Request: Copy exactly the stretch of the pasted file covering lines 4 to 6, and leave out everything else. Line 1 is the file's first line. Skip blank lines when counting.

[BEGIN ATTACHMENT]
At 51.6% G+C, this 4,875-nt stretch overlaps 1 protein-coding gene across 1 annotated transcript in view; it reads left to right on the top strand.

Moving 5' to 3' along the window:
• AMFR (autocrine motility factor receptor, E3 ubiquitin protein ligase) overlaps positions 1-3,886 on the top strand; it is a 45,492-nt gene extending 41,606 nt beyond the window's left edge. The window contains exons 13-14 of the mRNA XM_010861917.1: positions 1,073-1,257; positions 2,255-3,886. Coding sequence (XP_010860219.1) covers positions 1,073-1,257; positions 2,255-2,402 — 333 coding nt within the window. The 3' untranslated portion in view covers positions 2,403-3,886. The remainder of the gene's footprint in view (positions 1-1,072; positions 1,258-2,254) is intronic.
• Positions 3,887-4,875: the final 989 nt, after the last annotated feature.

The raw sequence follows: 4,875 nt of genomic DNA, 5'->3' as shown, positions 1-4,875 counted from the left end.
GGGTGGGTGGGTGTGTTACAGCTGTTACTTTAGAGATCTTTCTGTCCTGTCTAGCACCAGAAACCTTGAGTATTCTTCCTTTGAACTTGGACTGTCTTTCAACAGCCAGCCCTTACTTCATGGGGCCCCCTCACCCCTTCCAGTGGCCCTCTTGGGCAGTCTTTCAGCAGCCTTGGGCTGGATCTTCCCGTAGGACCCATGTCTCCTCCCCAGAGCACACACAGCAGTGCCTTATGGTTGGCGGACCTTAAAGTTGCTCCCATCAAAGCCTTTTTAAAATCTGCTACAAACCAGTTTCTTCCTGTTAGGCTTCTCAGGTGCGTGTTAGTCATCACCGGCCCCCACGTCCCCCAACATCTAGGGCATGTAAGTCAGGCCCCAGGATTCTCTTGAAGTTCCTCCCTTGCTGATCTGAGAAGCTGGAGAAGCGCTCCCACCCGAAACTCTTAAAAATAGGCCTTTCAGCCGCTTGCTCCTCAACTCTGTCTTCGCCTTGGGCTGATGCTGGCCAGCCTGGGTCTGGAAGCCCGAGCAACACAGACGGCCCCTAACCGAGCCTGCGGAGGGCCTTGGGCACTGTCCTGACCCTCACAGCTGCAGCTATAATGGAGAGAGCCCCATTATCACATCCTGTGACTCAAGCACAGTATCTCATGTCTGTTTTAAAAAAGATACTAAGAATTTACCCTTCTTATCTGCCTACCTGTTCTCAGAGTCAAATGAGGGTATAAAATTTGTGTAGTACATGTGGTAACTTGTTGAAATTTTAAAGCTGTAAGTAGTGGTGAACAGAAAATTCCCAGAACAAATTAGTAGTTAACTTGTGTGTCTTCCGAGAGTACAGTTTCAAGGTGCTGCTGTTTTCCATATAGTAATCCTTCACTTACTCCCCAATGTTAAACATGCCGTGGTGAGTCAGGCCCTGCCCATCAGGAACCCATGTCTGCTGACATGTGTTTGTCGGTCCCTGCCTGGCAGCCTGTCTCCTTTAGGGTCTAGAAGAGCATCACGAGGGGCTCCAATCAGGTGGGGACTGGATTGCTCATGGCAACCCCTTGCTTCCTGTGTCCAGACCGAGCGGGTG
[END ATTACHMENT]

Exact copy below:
• Positions 3,887-4,875: the final 989 nt, after the last annotated feature.

The raw sequence follows: 4,875 nt of genomic DNA, 5'->3' as shown, positions 1-4,875 counted from the left end.
GGGTGGGTGGGTGTGTTACAGCTGTTACTTTAGAGATCTTTCTGTCCTGTCTAGCACCAGAAACCTTGAGTATTCTTCCTTTGAACTTGGACTGTCTTTCAACAGCCAGCCCTTACTTCATGGGGCCCCCTCACCCCTTCCAGTGGCCCTCTTGGGCAGTCTTTCAGCAGCCTTGGGCTGGATCTTCCCGTAGGACCCATGTCTCCTCCCCAGAGCACACACAGCAGTGCCTTATGGTTGGCGGACCTTAAAGTTGCTCCCATCAAAGCCTTTTTAAAATCTGCTACAAACCAGTTTCTTCCTGTTAGGCTTCTCAGGTGCGTGTTAGTCATCACCGGCCCCCACGTCCCCCAACATCTAGGGCATGTAAGTCAGGCCCCAGGATTCTCTTGAAGTTCCTCCCTTGCTGATCTGAGAAGCTGGAGAAGCGCTCCCACCCGAAACTCTTAAAAATAGGCCTTTCAGCCGCTTGCTCCTCAACTCTGTCTTCGCCTTGGGCTGATGCTGGCCAGCCTGGGTCTGGAAGCCCGAGCAACACAGACGGCCCCTAACCGAGCCTGCGGAGGGCCTTGGGCACTGTCCTGACCCTCACAGCTGCAGCTATAATGGAGAGAGCCCCATTATCACATCCTGTGACTCAAGCACAGTATCTCATGTCTGTTTTAAAAAAGATACTAAGAATTTACCCTTCTTATCTGCCTACCTGTTCTCAGAGTCAAATGAGGGTATAAAATTTGTGTAGTACATGTGGTAACTTGTTGAAATTTTAAAGCTGTAAGTAGTGGTGAACAGAAAATTCCCAGAACAAATTAGTAGTTAACTTGTGTGTCTTCCGAGAGTACAGTTTCAAGGTGCTGCTGTTTTCCATATAGTAATCCTTCACTTACTCCCCAATGTTAAACATGCCGTGGTGAGTCAGGCCCTGCCCATCAGGAACCCATGTCTGCTGACATGTGTTTGTCGGTCCCTGCCTGGCAGCCTGTCTCCTTTAGGGTCTAGAAGAGCATCACGAGGGGCTCCAATCAGGTGGGGACTGGATTGCTCATGGCAACCCCTTGCTTCCTGTGTCCAGACCGAGCGGGTG